Graduate Community Building Workshop
Supported by a Graduate Diversity Grant, this one-unit course-- designed for and led by graduate students in Comparative Literature—aims to serve a number of purposes. Ideally, it will support conversation and community-formation across cohorts; enable graduate students to share and develop their academic work in a supportive environment; connect students with professional development resources; and facilitate discussions about the grounds on which Comparative Literature has taken shape, and what comparative work means for us today.
Studies in Ancient Literature
In the current return to formalism, the humanities have seen a re-evaluation of poetic form in terms of its capacity for unruly, queer ways of being and becoming, or unbecoming. The unsettling geometries of poetic form—its breaks and cuts, as well as its power of obstruction through repetition, congestion, expansion, and contraction—create a potential for resistance or willfulness, or wild escapes from meaning.
Intro to Comparative Literature
It is famously not that interesting to listen to someone else describe a dream. But dreams have always recurred in literature, and they continue to inspire poets, artists, and filmmakers, taking a fascinating range of cultural forms. Dreams have been seen as mere illusions, as visitations from the beyond, and as disclosing secret desires. They’ve been “read” for what they reveal about individual wishes, fantasies, and traumas, but they’ve also been understood as scenes of collective struggle and aspiration, as laboratories for the formation of other waking worlds.
Studies in Contemporary Literature
Contemporary abolitionist thinking is often discounted or derided in mainstream political discourse. So is literature. Calls to abolish institutions including prisons, detention centers, and policing are framed as out of touch and impossible, as impractical, irresponsible, and politically counterproductive. So too is the reading of fiction and poetry regarded as a waste of time at best, as an adolescent pastime or an armchair indulgence that distracts us from serious work.
Problems in Literary Translation
This course is based on the conviction that translation is an essential process for all students of comparative literature. Obviously, everyone is dependent on translations in order to have access to the many literatures written in languages we do not know. But more urgently for us as people who want to attain a full understanding of literature, the process of turning a rich literary text into English, word by word and sentence by sentence, illuminates like nothing else how language choices make literature what it is. There are no secondary readings in this course. Instead, ea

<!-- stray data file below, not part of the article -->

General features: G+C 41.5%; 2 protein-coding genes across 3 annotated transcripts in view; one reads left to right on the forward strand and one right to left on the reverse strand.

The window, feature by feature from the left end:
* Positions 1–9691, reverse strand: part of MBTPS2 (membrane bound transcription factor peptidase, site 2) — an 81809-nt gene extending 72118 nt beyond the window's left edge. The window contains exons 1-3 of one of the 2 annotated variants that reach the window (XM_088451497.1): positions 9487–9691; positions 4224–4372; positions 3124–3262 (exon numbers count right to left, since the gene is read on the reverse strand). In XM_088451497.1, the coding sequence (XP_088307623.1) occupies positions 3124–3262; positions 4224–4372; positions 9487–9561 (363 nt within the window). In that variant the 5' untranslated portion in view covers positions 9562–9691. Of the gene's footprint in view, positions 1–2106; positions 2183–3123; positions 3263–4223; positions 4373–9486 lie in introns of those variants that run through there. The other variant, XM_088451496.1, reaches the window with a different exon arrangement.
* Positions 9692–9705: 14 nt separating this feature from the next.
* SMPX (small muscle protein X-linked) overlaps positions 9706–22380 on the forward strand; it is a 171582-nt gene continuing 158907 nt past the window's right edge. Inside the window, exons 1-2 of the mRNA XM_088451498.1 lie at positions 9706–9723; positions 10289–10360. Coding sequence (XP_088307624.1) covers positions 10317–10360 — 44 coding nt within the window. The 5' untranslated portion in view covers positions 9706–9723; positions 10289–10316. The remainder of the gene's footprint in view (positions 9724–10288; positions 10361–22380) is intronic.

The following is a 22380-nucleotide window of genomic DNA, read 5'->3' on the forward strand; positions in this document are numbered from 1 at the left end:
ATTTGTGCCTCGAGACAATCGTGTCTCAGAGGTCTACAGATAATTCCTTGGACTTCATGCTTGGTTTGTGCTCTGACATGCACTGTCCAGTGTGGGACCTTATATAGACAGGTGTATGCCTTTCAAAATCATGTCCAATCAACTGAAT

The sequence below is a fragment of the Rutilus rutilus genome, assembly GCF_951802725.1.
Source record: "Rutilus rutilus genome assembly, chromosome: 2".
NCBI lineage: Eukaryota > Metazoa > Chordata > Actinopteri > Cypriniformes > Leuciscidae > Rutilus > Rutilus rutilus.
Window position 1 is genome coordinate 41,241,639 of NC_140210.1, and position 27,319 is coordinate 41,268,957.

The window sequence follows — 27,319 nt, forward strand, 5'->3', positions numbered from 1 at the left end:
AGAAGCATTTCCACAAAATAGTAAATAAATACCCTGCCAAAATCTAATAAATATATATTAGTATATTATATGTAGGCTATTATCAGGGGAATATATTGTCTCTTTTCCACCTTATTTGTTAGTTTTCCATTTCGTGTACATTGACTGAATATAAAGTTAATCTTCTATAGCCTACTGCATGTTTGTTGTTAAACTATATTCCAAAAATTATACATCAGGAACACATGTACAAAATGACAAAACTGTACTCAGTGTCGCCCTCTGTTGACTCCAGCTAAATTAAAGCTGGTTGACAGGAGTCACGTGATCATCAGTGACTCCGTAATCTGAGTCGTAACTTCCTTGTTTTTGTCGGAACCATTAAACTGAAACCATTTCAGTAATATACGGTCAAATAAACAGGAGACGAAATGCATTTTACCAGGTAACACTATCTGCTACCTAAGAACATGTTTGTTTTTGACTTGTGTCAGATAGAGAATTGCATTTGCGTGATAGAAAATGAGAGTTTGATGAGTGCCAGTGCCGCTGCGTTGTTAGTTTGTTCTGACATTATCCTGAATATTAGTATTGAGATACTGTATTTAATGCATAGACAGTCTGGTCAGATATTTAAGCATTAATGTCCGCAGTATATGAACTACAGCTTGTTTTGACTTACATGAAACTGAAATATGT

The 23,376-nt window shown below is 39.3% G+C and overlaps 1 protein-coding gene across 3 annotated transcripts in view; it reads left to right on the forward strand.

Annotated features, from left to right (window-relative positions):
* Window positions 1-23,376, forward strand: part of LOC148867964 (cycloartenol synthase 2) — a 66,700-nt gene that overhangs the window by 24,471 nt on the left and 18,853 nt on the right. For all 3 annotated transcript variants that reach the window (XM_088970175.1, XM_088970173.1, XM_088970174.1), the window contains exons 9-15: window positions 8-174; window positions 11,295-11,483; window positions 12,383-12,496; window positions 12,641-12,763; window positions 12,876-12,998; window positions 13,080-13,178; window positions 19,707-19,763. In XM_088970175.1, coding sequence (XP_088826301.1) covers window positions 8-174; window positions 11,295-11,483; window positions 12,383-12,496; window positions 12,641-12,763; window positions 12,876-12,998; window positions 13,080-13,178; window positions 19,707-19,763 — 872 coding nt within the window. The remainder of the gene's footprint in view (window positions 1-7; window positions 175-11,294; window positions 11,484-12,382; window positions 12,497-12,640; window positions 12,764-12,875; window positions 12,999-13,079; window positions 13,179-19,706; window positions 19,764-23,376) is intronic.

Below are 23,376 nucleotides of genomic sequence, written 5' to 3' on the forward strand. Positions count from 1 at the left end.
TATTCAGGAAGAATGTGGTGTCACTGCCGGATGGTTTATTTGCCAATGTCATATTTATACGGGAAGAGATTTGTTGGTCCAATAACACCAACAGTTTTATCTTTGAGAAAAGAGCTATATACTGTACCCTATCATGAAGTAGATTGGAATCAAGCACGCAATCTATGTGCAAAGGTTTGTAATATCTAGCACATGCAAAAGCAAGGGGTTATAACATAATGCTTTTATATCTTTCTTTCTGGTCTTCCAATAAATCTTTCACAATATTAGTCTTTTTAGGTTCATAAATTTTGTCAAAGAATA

Craft of Critical Writing
This seminar is intended for literature students at all stages of the dissertation writing process, from developing a prospectus to completing the dissertation and preparing a chapter for publication as a scholarly article.
Relations Lit and Other Arts
The Russian Empire and its successor states constitute the largest unified contiguous territory in the world while also being one of the most ethnically diverse. From the Caucasus to Ukraine and the Baltics, Central Asia, Siberia, and the Far East, Russia-Eurasia contains numerous peripheral regions, even as it arguably constitutes a semi-peripheral region with respect to the West. Just as the Soviet Union constituted the core of the “second world” during the Cold War, so today post-Soviet space complicates the recent binary division of the globe into North and South.
Study Symbol Modern Lit
We will use this seminar to survey a range of ways people have thought about the relationship between music and writing, particularly literary forms of writing, over the past few centuries. Our survey will be somewhat idiosyncratic (and weighted toward French language materials -- although you are welcome to read along in English); in the course of it we will encounter a good range of critical schools of thought and a number of different types of music.
Genre: Lyric Poetry
The Peruvian César Vallejo (1892-1938) is one of international modernism’s greatest and—at least posthumously—most influential poets, known for twinned radical commitments: to artistic-aesthetic experimentation with lyric form; and to progressive and Left politics (a political commitment that eventuated in Vallejo’s intense, complex involvement during the last 15 years of his life with marxian theory, along with his connected activism in three "fraternally aligned" communist parties: those of France, Spain, and--albeit from the distance of his exile in Europe--his homeland, Perú).